Leadership Lessons From Capt. ‘Sully’ Sullenberger

October 13, 2016

[mario tama/getty]
[mario tama/getty]

As the film “Sully” opened at the box office in September, moviegoers are learning more about the heroic emergency landing that Capt. Chesley “Sully” Sullenberger made on the Hudson River in January 2009, three-and-a-half minutes after his ascending passenger jet struck a flock of geese that disabled its engines.

According to Chief Executive on Sept. 12, the safe river landing was a feat of control, confidence and fast decision-making under intense pressure, and sets an example for any CEO facing crisis.

Leadership “starts with core values and the willingness to actually live by them,” and the willingness to serve a cause beyond one’s own needs, Sully has said. Throughout his life, he had “been making small, regular deposits … of education, training and experience,” so that when crisis struck, the “account was sufficient that I could make a sudden withdrawal. We never know when that moment is going to come.”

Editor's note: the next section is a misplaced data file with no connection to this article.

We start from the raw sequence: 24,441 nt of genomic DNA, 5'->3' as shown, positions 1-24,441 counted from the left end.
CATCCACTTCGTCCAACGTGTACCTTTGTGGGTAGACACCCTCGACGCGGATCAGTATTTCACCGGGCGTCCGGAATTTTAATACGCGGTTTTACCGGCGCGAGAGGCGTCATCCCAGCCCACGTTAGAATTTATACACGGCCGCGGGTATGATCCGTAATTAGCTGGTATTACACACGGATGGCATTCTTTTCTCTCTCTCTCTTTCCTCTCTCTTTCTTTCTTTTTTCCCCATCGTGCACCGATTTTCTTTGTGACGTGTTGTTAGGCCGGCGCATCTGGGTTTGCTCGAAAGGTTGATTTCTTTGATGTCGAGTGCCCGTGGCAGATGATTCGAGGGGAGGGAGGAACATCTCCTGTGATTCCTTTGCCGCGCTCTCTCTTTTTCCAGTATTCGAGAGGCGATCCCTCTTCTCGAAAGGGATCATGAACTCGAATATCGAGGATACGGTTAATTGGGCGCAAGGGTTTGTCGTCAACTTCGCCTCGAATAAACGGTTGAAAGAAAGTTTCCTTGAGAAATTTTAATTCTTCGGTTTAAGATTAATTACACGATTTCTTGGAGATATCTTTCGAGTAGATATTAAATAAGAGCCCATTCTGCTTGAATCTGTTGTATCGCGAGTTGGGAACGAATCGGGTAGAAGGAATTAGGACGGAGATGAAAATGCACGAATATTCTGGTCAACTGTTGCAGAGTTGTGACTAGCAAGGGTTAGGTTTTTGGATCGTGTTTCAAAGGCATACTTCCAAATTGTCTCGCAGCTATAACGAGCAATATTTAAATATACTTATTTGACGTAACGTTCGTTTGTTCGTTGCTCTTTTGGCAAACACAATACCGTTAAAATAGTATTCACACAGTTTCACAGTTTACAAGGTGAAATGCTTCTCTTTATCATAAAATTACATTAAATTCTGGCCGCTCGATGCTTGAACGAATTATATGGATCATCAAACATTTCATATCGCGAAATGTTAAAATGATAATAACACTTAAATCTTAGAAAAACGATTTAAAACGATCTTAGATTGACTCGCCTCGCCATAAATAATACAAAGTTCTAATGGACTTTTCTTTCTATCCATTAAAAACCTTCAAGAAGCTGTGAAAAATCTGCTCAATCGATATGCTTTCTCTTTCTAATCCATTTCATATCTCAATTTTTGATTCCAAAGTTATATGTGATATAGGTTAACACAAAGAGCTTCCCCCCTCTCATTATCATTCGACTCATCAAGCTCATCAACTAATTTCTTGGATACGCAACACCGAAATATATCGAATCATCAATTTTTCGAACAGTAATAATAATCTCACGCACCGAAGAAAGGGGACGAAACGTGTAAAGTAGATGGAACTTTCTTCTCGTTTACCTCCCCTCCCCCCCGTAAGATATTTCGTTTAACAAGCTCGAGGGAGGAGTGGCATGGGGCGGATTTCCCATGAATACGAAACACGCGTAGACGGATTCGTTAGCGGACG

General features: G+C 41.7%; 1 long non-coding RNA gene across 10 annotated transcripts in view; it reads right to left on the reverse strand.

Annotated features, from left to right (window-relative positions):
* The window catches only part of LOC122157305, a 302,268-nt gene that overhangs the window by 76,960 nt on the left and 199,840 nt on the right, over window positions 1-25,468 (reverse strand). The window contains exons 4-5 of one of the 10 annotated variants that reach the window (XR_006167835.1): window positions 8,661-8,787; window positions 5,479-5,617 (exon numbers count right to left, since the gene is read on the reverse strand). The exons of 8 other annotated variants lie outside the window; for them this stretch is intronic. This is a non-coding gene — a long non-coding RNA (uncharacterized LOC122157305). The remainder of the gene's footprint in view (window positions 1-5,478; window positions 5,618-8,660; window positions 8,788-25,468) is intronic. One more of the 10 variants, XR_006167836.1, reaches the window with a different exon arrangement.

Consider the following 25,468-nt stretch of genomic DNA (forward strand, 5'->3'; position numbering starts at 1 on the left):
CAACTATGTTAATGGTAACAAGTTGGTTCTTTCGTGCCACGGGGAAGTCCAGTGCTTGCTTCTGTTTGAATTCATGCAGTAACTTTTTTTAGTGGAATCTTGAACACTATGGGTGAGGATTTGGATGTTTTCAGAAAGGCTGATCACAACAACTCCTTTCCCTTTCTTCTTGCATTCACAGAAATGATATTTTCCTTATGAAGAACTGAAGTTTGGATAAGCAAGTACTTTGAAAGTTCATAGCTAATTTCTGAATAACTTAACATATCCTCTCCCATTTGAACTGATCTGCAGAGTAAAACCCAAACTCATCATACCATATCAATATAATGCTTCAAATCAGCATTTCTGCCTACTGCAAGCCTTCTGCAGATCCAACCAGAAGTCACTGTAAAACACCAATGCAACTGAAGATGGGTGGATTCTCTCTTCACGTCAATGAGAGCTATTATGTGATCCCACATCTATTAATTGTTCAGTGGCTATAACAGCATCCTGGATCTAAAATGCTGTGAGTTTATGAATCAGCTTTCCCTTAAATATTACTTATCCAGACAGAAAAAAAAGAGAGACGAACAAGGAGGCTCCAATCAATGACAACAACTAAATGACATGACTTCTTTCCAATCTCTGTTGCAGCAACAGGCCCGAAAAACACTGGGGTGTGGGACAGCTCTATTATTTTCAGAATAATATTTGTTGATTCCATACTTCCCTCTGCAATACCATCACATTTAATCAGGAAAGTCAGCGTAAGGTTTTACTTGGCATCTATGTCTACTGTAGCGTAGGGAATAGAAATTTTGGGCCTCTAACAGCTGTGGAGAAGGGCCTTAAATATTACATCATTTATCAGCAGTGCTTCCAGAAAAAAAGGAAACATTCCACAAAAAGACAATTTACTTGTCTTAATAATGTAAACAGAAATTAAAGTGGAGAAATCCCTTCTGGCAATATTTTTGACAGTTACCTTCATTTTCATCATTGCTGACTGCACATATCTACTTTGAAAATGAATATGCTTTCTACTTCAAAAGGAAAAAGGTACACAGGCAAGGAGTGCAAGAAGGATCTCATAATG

Sully stayed calm under pressure. “We have always practiced for emergencies that might arise,” he said. “This one was so sudden and so extreme that I had to suppress my natural adrenaline rush, quickly channel it and not allow it to distract me.”

He had faith in his team. Sully landed the plane, but his crew kept the passengers calm and moved them safely onto the wing after the plane was on the water. “The biggest misconception is that leadership and management are the same thing,” Sully said. “They’re not. But we need both.” — Greg Beaubien


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